I’ve just had an allergic reaction to the antihistamine (AH) brand Aerius, desloratadine. I am usually okay with all other AH’s and take them often. My face has swelled up and is all red and itchy. I am not having my typical allergic reaction (itchy eyes, shallow breathing, sneezing, and ear canal itchiness) that I do to allergens I usually treat. My GP thought I had Lupus when I presented this rash symptom 10 years ago. Which I am convinced is due to my taking Reactine before the rash broke out then but I could have just paired the neutral stimuli to the reaction and successfully conditioned myself.

    My current pharmacist agreed with my decision to use a steroid cream, such as cortisone, to abate the red, itchy, rashy face. If you have searched this and have the same problem, there you go!

    I would however like to know the cause of this reaction and/or information on the underlining neuropathology concerning histaminergic receptors and drug antagonists/agonists in reference to desloratadine which I can’t seem to find anywhere!

    Any info is greatly appreciated 🙂

  3. Admin Admin

    None of these medications contain just one active ingredient. There can be dyes and preservative, for example and a number of tablets also contain gluten. You should follow the advice of your Dr.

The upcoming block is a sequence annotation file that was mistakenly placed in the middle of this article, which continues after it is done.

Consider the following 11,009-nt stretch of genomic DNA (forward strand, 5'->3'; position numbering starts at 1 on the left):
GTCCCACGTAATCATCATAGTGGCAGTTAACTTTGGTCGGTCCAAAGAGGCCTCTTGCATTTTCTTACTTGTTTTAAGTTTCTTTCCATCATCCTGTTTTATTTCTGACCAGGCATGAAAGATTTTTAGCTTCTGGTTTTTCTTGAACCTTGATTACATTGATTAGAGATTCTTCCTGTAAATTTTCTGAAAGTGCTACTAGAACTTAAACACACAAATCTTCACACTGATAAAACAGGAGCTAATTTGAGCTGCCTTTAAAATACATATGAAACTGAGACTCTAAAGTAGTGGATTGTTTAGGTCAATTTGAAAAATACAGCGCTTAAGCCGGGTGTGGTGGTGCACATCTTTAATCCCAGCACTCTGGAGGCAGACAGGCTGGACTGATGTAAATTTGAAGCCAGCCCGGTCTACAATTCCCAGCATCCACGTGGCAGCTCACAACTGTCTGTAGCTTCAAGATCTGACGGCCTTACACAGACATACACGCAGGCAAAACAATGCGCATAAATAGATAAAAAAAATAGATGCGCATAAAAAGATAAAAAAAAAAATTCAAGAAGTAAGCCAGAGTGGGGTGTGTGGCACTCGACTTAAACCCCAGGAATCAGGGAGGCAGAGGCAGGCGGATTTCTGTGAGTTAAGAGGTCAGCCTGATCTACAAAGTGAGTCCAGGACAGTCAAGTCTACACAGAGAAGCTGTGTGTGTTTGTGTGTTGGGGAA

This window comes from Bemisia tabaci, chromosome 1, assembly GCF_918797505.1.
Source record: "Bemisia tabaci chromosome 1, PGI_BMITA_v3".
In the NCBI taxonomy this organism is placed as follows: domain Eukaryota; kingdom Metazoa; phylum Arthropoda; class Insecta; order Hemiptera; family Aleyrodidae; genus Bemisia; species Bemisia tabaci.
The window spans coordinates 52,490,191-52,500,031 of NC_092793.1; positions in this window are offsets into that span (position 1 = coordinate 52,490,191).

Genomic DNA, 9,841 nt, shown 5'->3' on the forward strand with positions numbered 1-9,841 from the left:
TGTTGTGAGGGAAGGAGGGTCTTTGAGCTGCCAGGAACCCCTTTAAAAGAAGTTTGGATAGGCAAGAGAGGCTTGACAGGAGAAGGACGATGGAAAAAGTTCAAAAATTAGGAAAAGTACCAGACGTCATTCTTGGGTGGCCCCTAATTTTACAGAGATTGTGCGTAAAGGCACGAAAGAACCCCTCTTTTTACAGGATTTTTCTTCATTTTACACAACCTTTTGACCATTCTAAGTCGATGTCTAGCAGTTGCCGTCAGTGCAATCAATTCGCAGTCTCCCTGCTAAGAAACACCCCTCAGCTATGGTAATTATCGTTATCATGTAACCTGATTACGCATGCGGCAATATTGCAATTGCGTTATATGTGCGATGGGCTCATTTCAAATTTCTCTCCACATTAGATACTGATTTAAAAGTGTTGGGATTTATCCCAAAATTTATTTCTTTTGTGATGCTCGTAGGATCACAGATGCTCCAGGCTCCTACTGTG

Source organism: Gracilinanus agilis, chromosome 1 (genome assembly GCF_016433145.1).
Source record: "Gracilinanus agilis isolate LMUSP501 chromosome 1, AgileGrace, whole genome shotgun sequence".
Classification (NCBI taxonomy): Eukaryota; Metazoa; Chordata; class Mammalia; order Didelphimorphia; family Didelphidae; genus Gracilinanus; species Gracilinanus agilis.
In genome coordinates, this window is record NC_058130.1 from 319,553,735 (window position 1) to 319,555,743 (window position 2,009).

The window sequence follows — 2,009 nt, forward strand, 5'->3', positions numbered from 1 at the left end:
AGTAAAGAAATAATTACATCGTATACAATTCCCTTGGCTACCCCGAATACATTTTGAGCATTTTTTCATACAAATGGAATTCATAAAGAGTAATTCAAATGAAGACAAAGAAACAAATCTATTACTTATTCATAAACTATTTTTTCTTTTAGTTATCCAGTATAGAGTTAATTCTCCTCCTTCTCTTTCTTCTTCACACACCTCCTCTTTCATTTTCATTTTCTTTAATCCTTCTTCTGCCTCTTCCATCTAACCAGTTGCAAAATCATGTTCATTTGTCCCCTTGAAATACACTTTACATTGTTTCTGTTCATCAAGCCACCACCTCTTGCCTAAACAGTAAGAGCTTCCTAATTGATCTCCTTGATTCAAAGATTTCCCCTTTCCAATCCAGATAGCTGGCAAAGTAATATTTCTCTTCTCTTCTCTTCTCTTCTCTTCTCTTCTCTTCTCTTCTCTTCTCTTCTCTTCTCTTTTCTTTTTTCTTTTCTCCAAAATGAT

4. amy amy

    I suffered anaphylactic shock when given Benadryl through an IV to “help me relax” before being prepped for a colonoscopy. No dyes or additives, definitely the antihistamine (I think it’s diphenhydrimene). Within seconds my throat tightened up, my blood pressure dropped and my pulse skyrocketed. I was mottled purple and shook violently for about an hour. It took all of my willpower to stay conscious. I’m otherwise healthy, middle age, no history of allergies of any sort. I will carry an Epi-pen with me on my backcountry adventures from now on, no more antihistamines.

  5. Admin Admin

    This is a good example of how things are not necessarily as simple or logical in medicine as we would like them to be.

    Histamnine is supposed to be the prototypical mediator for the pathophysiologic manifestations of anaphylaxis. Antihistamines are supposed to somehow block histamines (either production or their effect). And yet, here it is, an antihistamine apparently CAUSING anaphylaxis.

    On the other hand, this is pretty unusual. Take note and move ahead. In your case, avoid diphenhydramine. What about other antihistamines? I don’t know. Have you ever taken any other H-1s (e.g., loratidine, chlorpheniramine) or H-2s (e.g., ranitidine, famotidine)? Check with whomever was and is responsible for your care.

  6. Latasha boutwell Latasha boutwell

    It may not be the most common buy people can be allergic to antihistamines, such as diphenhydramine. I myself have been told by doctors that I am allergic to diphenhydramine, I had the same reaction as the guy mentioned in the above question but a little worse. The doctor told me I was lucky to make it to the hospital because of the severity of my allergy, I am a rare case in which it can actually kill me if used.